Emmy dilemma: Why Best Movie/Limited Actor is the one race where literally ANYONE can win

We at Gold Derby pride ourselves on being able to predict who will win awards races, or at least being able to narrow it down. But this year’s Emmy contest for Best Movie/Limited Actor is one of the few instances where literally any of the nominees could win. Of course, sometimes we think we have a race narrowed down and then “Genndy Tartakovsky’s “Primal” achieves an upset, but in this case I wouldn’t consider any of the five nominees an upset. Let me break down why.

Paul Bettany, “WandaVision”

Why he might win: He stars in the most nominated movie or limited series of the year with a whopping 23 bids. That includes strong recognition from the actors branch, who also nominated Elizabeth Olsen and Kathryn Hahn. It doesn’t hurt that Bettany also stars in one of the Best TV Movie nominees, “Uncle Frank” (which lost at the Creative Arts Awards to “Christmas on the Square“).

Why he might not: “WandaVision” didn’t do as well as we thought it might at the Creative Arts Awards considering its top-tier sci-fi production values. The series also lacks snob appeal: are voters going to give top honors to an actor playing an android in a Marvel superhero spinoff? Granted, another superhero drama dominated last year’s Emmys, “Watchmen,” but that series was also an allegory about racism in America. “WandaVision” doesn’t have such lofty historical themes, so voters may think it too lightweight.

Hugh Grant, “The Undoing”

Why he might win: He gives a showy, against-type performance as a sinister, deceptive doctor in the middle of a murder mystery. He was nominated for a similar performance in “A Very English Scandal” two years ago, but didn’t win, so voters might consider him due for the award.

Why he might not: Emmy voters mostly rejected “The Undoing,” only nominating it for Grant’s performance and for production design. Mark Ruffalo managed to win this award last year despite being the only nomination for “I Know This Much is True,” but that kind of outcome is rare, though clearly not impossible.

Ewan McGregor, “Halston”

Why he might win: He’s an A-list movie star playing an emotionally turbulent biographical role as the title fashion designer, who faced romantic and professional woes and ultimately succumbed to AIDS. And like Grant, he has a previous Emmy nomination in this category for “Fargo,” plus one for narrating “Highlands: Scotland’s Wild Heart,” and a fourth way back when for guest-starring on “ER.” On paper, this should be catnip to voters.

Why he might not: Reviews for “Halston” were mixed, as was the show’s reception by Emmy voters, who only nominated it in four craft categories besides McGregor’s nomination. So this is something he also has in common with Grant: voters weren’t that enthusiastic about his show as a whole.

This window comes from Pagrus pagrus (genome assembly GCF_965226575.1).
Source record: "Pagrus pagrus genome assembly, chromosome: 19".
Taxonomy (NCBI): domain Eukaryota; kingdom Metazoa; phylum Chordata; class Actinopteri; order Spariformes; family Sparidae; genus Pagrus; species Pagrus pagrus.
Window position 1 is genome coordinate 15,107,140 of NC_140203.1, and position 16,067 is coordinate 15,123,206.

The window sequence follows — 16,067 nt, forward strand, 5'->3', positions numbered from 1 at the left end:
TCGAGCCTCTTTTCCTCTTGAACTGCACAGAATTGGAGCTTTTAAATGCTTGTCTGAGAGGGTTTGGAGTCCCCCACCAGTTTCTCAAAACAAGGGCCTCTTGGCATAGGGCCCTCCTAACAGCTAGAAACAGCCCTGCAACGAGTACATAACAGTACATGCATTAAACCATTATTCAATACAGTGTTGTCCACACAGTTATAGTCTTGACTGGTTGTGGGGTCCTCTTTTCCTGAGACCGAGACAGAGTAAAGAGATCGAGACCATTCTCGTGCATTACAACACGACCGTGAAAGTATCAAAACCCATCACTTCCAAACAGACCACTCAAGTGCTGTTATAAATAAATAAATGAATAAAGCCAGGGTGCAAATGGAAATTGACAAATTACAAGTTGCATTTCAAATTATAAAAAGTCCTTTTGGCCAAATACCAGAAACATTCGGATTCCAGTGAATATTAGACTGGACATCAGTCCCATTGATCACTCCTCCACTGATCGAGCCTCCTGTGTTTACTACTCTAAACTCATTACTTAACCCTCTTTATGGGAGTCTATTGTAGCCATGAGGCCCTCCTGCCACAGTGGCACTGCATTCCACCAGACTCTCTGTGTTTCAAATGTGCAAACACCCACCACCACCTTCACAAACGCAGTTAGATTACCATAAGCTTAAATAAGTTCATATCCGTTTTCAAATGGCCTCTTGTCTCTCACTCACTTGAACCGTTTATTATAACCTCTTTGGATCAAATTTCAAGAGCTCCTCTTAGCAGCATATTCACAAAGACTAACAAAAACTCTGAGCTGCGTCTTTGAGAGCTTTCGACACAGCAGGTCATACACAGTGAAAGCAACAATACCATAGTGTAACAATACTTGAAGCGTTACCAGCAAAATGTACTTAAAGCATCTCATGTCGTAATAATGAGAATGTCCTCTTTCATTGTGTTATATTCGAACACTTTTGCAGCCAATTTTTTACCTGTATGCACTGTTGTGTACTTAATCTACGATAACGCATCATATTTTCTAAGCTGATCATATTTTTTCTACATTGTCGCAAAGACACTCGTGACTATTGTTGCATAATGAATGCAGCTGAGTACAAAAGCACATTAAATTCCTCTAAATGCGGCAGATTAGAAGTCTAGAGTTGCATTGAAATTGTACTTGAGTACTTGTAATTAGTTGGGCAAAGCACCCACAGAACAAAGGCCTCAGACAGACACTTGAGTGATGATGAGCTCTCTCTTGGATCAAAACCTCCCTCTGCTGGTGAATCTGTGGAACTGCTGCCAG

Lin-Manuel Miranda, “Hamilton”

Why he might win: He’s the face of “Hamilton” as its writer and composer in addition to playing the title role. Also, the actors branch loved the Disney+ production, giving it seven performance nominations (more than any other movie or limited series), so this would be a good opportunity to award Miranda’s overall achievement.

Why he might not: He lost to his co-star Leslie Odom Jr. when they went head-to-head at the Tonys, so that could very well happen again. What’s more, voters may feel ambivalent about rewarding actors who already competed for Tonys for these very same performances.

Leslie Odom Jr., “Hamilton”

Why he might win: As mentioned above, he already beat Miranda at the Tonys, and the TV academy actors branch heaped nominations on the ensemble cast. In addition, he’s fresh off a pair of Oscar nominations for his work in the film “One Night in Miami,” so industry enthusiasm for him is at a high.

Why he might not: Also as mentioned above, he’s up against the actor playing the title character who also wrote and composed the musical. And will voters want to give him an Emmy for the same performance he won a Tony for?

So there are good reasons to predict every nominee and also good reasons not to. But what do our odds say? According to the combined predictions of thousands of our users, it looks like a two-way race. Bettany has the advantage with 7/2 odds and support from a majority of the Expert journalists we’ve polled. Grant is close behind with 18/5 odds and the backing of most of the Gold Derby Editors who predict awards year-round. Grant also has the most support from the Top 24 Users who got the highest scores predicting last year’s Emmys. But Bettany is tipped to win by most of the All-Star Top 24 who had the best prediction scores over the last two years.

Every single nominee has support from someone in our top prediction groups. So which way are you leaning? Do you think this race is more clear-cut than I do? If so, would you mind if I copy your homework before Sunday night?

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